Wednesday, January 7, 2015

Sutton Blouse in Floral Silk

Happy new year all! I'm in the home stretch of a second pair of Ginger Jeans at the moment (in black this time), but between gingers I sewed up a True Bias Sutton Blouse. And I love it! I could probably just keep alternating my sewing with sutton, ginger, sutton, ginger, sutton, ginger for awhile and be very happy (but I do have plans for a wool jacket coming up and a Thread Theory Camas Blouse, and a few more knit dresses).

I just love the back box pleat detail, and the yoke is a great opportunity to use a small contrasting fabric or even some lace. I went all one fabric this time, but would love to mix up the yoke if i can find the right fabrics. I've had this fabric in my stash for awhile and it feels like a silk (and was priced like a silk) but i don't remember and i bought it before i really paid attention to fabrics (i didn't know what i was doing!).

Silky fabrics can be a little tricky, but just by doing a few things it was fine. Actually the hardest part was pressing it. i need to buy a new iron! the steam kept stopping and i really needed to steam steam steam!!! Also a sharp, fine microtek needle was a must. And i used my rotary cutter and mat to cut the pieces flat. So much easier than scissors! Less shifting. More accurate. Faster. Win, win, win. The other thing I've done before is use some spray starch when pressing seams and hems. It makes it easier to sew, and the starch washes out. Speaking of washing, to prewash, I just threw my fabric into a Tide garment wash bag, and washed it in the machine on cold and then hung it up to dry (and then pressed and steamed it like crazy with my iron). And that's how I'll continue to wash this top. 

The last thing is to just hold the fabric taut while sewing. This keeps the fabric from getting sucked down into the needle/throat plate, and keeps things from getting wavy. Hold the fabric behind your needle with your left hand and hold your fabric in front of you with your right hand and pull the fabric taut, not stretched, just taut. Hope that makes sense! And you don't need to pull or push the fabric, the feed dogs will move the fabric for you, just keep holding and adjusting your hands so the fabric stays taut. And i'm not an expert, that's just what works for me.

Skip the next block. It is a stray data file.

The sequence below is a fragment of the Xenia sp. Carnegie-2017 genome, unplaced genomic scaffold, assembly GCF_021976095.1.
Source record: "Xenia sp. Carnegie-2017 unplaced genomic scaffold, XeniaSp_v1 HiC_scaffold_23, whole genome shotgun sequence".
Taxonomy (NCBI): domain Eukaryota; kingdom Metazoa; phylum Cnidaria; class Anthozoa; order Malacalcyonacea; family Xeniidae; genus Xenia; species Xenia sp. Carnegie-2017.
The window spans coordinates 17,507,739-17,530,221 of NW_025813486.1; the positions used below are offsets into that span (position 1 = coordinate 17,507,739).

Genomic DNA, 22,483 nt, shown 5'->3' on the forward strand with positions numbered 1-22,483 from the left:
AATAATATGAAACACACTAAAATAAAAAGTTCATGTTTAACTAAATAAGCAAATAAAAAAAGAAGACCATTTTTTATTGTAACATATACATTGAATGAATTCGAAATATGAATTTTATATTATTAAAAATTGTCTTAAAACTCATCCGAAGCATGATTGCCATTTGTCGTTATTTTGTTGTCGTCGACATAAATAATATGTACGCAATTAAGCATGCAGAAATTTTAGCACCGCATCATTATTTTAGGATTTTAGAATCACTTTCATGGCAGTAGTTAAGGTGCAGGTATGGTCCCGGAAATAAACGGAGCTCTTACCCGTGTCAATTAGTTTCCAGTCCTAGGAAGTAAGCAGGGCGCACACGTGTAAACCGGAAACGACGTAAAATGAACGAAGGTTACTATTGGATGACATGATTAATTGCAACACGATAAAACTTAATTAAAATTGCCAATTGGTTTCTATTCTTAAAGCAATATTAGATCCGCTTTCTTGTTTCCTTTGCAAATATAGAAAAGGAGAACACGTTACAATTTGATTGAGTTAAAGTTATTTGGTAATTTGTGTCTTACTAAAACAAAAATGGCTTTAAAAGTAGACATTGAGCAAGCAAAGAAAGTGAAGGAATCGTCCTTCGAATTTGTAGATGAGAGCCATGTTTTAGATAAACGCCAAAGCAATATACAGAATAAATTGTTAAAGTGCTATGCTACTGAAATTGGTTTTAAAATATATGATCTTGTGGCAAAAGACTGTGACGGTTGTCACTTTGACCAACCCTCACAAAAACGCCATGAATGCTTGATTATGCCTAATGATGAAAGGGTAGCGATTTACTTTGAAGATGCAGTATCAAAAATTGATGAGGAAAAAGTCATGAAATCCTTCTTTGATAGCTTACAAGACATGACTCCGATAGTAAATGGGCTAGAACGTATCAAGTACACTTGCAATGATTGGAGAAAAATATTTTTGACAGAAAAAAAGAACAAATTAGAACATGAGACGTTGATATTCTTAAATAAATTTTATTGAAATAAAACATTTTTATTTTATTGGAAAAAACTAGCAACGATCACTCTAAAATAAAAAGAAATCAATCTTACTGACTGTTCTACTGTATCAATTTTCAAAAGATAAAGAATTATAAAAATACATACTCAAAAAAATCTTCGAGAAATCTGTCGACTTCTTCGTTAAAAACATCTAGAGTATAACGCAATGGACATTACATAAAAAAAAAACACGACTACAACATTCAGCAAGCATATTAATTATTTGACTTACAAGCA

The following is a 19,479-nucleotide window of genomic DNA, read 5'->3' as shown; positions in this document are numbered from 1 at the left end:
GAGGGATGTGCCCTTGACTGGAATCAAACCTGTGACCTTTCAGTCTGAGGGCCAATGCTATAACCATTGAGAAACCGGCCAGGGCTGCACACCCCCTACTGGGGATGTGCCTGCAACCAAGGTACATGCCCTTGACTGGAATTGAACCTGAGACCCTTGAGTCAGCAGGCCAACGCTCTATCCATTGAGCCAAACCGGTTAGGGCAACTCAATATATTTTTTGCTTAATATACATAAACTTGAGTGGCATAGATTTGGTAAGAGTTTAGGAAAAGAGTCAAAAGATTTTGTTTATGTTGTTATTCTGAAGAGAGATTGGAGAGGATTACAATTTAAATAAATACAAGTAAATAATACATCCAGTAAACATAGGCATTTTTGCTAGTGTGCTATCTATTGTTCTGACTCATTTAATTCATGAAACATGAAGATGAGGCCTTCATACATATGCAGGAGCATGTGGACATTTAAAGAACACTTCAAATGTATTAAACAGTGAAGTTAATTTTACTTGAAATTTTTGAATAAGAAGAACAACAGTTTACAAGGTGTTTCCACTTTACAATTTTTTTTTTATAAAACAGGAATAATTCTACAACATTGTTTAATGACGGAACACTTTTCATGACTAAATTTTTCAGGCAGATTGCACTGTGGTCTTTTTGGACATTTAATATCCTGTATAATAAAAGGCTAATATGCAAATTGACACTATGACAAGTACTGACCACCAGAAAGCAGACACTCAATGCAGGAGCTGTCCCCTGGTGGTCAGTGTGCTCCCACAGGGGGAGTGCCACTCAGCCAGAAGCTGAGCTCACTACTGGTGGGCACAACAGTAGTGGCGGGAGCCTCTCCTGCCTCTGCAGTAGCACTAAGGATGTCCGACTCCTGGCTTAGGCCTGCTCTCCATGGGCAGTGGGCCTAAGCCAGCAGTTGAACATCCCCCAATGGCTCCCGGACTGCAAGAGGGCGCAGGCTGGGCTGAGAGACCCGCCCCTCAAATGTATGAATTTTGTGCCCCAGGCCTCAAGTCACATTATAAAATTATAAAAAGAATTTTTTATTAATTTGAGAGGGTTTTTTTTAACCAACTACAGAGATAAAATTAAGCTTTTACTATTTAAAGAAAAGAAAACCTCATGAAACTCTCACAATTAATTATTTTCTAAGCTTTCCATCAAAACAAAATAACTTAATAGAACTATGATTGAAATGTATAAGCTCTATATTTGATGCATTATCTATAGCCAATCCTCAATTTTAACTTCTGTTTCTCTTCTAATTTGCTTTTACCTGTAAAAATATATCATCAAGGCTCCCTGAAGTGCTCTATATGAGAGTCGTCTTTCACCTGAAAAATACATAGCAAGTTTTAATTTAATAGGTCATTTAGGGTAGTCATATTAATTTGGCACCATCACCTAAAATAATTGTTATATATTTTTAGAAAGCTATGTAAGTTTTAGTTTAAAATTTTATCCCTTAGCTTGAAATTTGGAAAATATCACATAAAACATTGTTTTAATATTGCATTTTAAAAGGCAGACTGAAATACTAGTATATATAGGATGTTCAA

I didn't make many changes. I sized down a little. My bust put me in a 6/8, my waist put me in a 4, and hip in a 6, so i just decided to do the 4 because it's a loose top. I lengthened it by 2 inches because i'm on the tall side and wanted to make sure it would be long enough. Also note that this pattern has a center front french seam, so I considered pattern matching, but then decided to just make it easier on myself and staggered my pattern pieces so that there wouldn't be an obvious repeat and so that i didn't end up with a large pink flower on each boob. You have to watch out for these things! :) 

I love the instructions for the hem with side slits, it's very clever and results in a nice clean finish. There was also a sewalong on the True Bias blog, so there are a bunch of great photos to see all the steps. The only change I'm making to the pattern for my next sutton is deepen the v-neckline by about an 1.25". This pattern is really great for any silky drapey lightweight fabrics. I wore it out to dinner with my ginger jeans, and on another day wore it to work with some dress pants. I threw on a cardigan because it's chilly, but the sutton top will be perfect for the summer! And now I want to go shopping for more lightweight silky fabrics!